What is Carbon Farming?

What is Carbon Farming?
Contributor
Contributor
External Guest Writer
May 4, 2021

Global warming was considered nothing more than a myth a few decades ago by a vast majority of the planet’s non-scientific community. Today, we understand and recognize the threat of global warming as a serious one, and all of this has to do with the current levels of carbon dioxide in the atmosphere.

A recent study highlighted the stark fact that carbon dioxide levels in our planet is currently higher than it has ever been in the last 800,000 years at least. Immense volumes of this dangerous element have been pumped into the atmosphere in the last five decades alone.

Countering this issue will not be a small matter, which is why ingenious solutions need to be sought after with urgency. One such solution is known as carbon farming. 

But what is carbon farming and how can it address this urgent problem? We discuss the nature and specifics of this farming method in the article below.

What is Carbon Farming?

Carbon farming is being touted as the agriculture industry’s answer to the issue of climate change. It includes a broad collection of various practices in the agriculture industry that aims to increase the levels of carbon being stored in the soil. Some of these practices have been borrowed from existing modules such as permaculture, organic farming, and regenerative farming.

How Does It Work?

The goal of carbon farming is to remove the excess levels of carbon from the atmosphere and redirect it into the soil. This has two benefits for the planet in general. First, the levels of carbon in the atmosphere is reduced as a result of these agricultural practices. This helps to lower the threat of global warming posed by the excessive carbon levels in the air.

Second, the act of redirecting carbon into the soil is crucial for the growth and development of plants. In nature, the process of photosynthesis allows for carbon to either be released into the atmosphere or be stored in soil for prolonged periods of time. Most of the conventional practices employed in agriculture result in the release of carbon into the atmosphere. Carbon farming, on the other hand, seeks to trap the carbon in the soil for the sake of the plants.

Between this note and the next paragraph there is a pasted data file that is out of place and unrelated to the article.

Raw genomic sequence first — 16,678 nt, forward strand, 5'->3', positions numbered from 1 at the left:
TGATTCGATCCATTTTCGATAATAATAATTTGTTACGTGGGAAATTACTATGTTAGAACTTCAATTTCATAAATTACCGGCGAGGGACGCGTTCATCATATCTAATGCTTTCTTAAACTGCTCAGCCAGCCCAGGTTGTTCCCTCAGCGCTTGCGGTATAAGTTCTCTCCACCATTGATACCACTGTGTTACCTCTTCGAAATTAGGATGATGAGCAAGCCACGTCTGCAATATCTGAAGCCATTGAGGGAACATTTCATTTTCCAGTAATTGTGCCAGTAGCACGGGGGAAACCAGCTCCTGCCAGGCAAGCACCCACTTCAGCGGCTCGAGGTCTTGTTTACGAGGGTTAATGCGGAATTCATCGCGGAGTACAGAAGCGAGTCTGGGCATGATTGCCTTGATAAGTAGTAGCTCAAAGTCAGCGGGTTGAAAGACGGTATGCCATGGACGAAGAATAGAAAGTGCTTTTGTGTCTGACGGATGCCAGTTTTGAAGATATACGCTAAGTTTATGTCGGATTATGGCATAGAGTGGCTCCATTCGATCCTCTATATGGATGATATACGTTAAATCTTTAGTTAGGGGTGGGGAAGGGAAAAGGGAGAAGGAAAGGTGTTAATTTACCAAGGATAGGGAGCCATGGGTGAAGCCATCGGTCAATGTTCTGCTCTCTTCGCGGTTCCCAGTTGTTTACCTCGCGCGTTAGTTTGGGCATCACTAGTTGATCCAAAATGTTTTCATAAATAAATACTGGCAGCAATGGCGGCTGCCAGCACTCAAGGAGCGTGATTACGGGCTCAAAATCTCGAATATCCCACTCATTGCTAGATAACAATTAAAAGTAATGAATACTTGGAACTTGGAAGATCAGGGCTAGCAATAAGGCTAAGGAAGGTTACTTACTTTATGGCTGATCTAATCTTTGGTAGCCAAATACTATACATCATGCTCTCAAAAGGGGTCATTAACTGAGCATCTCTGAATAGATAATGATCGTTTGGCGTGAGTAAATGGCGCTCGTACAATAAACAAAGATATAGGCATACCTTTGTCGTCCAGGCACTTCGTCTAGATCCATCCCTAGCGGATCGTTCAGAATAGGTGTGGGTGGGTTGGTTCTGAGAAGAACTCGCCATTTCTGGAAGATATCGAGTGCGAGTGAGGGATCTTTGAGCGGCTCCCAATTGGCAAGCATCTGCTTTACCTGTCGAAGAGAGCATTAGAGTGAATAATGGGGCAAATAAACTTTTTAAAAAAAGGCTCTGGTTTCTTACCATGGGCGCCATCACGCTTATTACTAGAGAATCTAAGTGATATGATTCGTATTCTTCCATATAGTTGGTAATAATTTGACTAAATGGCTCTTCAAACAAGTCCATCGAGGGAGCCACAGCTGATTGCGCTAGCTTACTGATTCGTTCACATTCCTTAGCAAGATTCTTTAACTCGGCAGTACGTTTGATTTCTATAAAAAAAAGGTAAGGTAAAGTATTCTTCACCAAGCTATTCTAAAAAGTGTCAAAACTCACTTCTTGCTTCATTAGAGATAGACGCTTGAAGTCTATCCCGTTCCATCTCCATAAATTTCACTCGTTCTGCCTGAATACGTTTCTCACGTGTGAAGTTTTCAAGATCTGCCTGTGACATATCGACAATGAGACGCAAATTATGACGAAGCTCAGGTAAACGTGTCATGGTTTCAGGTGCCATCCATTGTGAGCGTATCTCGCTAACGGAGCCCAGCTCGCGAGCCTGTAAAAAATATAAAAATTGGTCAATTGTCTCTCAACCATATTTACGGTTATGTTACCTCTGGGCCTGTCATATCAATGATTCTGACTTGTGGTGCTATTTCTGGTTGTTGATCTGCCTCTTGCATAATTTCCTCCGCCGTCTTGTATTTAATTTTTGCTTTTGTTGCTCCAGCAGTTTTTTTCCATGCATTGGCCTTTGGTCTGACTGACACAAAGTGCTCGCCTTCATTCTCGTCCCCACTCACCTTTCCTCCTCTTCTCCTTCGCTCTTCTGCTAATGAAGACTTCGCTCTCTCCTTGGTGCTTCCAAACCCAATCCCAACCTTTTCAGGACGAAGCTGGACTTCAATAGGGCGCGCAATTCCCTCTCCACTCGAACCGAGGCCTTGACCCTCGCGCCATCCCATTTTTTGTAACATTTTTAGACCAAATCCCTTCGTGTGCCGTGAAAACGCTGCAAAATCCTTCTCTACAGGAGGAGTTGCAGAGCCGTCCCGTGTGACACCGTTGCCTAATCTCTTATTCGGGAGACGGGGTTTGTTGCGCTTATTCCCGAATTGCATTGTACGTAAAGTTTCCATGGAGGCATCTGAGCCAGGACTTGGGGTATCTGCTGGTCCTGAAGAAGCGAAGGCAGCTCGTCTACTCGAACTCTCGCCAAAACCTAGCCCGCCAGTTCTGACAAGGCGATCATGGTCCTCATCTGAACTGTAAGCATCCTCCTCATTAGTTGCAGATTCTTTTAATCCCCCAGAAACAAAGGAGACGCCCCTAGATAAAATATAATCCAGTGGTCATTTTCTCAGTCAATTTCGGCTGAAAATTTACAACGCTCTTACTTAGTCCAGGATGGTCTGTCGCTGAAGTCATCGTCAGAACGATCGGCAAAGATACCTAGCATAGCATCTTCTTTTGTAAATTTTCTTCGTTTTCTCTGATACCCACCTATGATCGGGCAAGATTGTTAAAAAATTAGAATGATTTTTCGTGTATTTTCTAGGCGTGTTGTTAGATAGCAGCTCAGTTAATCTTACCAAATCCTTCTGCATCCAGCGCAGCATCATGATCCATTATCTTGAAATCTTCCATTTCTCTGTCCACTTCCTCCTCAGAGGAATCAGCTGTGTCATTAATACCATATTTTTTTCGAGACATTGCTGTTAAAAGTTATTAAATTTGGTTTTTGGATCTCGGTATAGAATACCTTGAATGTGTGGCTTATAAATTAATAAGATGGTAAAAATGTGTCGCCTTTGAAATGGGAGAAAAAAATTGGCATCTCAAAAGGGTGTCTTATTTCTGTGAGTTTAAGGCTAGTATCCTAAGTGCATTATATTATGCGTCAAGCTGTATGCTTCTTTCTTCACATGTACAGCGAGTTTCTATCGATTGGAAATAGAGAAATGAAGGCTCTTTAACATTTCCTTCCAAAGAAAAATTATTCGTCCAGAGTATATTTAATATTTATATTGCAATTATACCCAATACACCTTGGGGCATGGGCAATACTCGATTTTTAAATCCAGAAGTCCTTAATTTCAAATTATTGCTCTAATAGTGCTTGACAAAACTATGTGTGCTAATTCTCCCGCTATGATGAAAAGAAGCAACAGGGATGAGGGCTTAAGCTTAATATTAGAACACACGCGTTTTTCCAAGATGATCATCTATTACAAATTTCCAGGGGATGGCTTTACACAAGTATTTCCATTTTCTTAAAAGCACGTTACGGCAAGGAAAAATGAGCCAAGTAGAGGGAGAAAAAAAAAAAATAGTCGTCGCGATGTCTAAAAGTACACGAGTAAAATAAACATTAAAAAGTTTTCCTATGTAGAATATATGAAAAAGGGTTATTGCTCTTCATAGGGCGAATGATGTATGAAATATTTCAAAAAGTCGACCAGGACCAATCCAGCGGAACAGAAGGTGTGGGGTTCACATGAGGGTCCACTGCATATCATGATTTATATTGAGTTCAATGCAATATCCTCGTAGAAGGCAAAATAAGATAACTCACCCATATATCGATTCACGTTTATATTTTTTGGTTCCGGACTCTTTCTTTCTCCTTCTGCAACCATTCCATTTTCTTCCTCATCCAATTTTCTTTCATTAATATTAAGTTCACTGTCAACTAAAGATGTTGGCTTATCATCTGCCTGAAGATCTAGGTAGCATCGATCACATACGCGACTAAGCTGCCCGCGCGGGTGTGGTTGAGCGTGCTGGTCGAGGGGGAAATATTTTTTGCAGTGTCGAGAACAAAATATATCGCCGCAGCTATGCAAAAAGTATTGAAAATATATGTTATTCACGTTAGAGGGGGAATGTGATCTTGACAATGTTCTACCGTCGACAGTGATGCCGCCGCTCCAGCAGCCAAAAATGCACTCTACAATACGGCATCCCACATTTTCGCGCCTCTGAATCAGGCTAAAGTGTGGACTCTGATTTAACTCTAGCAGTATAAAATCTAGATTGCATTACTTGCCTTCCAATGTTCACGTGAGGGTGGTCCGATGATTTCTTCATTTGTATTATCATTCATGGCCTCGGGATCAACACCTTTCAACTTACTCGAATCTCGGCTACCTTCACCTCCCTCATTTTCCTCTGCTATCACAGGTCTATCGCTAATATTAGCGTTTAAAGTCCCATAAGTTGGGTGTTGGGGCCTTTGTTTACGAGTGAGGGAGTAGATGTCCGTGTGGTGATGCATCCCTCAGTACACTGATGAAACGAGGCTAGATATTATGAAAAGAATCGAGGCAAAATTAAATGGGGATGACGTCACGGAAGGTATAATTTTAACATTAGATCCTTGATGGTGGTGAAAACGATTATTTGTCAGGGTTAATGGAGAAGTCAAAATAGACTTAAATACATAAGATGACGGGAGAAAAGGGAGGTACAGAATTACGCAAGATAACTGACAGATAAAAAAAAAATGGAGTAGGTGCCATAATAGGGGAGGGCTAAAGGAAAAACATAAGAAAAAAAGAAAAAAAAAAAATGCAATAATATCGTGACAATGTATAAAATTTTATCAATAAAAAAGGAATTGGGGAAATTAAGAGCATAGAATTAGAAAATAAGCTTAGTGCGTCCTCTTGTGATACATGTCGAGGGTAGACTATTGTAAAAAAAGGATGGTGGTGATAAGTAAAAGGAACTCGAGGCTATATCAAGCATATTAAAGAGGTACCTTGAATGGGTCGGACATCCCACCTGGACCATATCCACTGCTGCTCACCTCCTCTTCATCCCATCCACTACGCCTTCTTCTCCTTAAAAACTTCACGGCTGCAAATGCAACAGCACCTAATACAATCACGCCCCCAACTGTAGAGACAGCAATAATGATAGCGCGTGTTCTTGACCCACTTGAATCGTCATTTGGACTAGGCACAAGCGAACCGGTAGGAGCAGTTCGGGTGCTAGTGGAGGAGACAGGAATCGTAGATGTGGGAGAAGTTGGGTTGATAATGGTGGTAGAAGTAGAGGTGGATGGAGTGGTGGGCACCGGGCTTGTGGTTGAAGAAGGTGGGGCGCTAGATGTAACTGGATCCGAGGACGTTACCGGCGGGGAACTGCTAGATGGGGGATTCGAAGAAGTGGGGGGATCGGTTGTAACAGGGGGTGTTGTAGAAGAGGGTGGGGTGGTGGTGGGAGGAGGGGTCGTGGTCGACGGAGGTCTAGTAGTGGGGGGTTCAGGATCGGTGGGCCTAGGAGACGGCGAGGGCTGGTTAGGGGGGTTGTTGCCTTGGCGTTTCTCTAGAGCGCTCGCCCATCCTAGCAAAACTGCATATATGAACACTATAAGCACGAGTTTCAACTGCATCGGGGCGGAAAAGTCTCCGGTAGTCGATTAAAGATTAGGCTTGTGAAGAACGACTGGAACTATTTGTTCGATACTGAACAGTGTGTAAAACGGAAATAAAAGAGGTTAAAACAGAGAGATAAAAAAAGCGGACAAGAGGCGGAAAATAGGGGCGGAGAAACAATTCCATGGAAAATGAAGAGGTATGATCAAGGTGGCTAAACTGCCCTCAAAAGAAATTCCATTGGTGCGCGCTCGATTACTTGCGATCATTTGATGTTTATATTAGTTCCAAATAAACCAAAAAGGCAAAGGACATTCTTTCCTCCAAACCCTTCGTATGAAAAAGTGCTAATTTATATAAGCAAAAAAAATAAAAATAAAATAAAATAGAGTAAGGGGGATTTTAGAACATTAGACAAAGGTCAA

There are many steps and techniques that can be employed by farmers in order to effectively practice carbon farming. Some of these include:

  • Instead of burning or removing the biomass that is produced in agriculture, the leftovers are redirected into the soil in the form of mulch.
  • Croplands are usually left barren in the off-season. Instead of this, cover crops can be grown during this period in order to infuse the soil with a continuous supply of carbon.
  • The practice of conventional tillage methods leads to the release of carbon from the soil. This is replaced by methods such as mulch farming or conservation tillage.
  • Chemical fertilizers can be dangerous for the soil. These are replaced by precision farming methods or by integrated nutrient management systems.
  • Monoculture agriculture is dangerous for the biodiversity of a region. This method is replaced by the growth of integrated farming and organizing high diversity crop rotations. 

The Benefits of Carbon Farming

Carbon farming can be hugely beneficial to our overall environmental health. It can help to restore soils that have been degraded over time and can hugely boost the crop production in these regions. 

Additionally, the act of removing carbon from the atmosphere also helps to lower pollution levels in a region and thereby has additional benefits such as minimizing nutrient runoff and erosion.

Recycling the Enemy

Although carbon dioxide has quickly transformed into the single largest threat on our planet for our collective existence, the truth of the matter remains that carbon is actually essential for our survival. 

It is important for us to understand and fine tune our relationship with this element for the sake of our own future. Reducing carbon emissions is the key to stopping the rise of global warming, but we need to also recycle the existing supply of carbon in our atmosphere simultaneously.

This can be hugely beneficial to our crops and to our future in general, so it is vital that we act with a sense of urgency when it comes to carbon farming.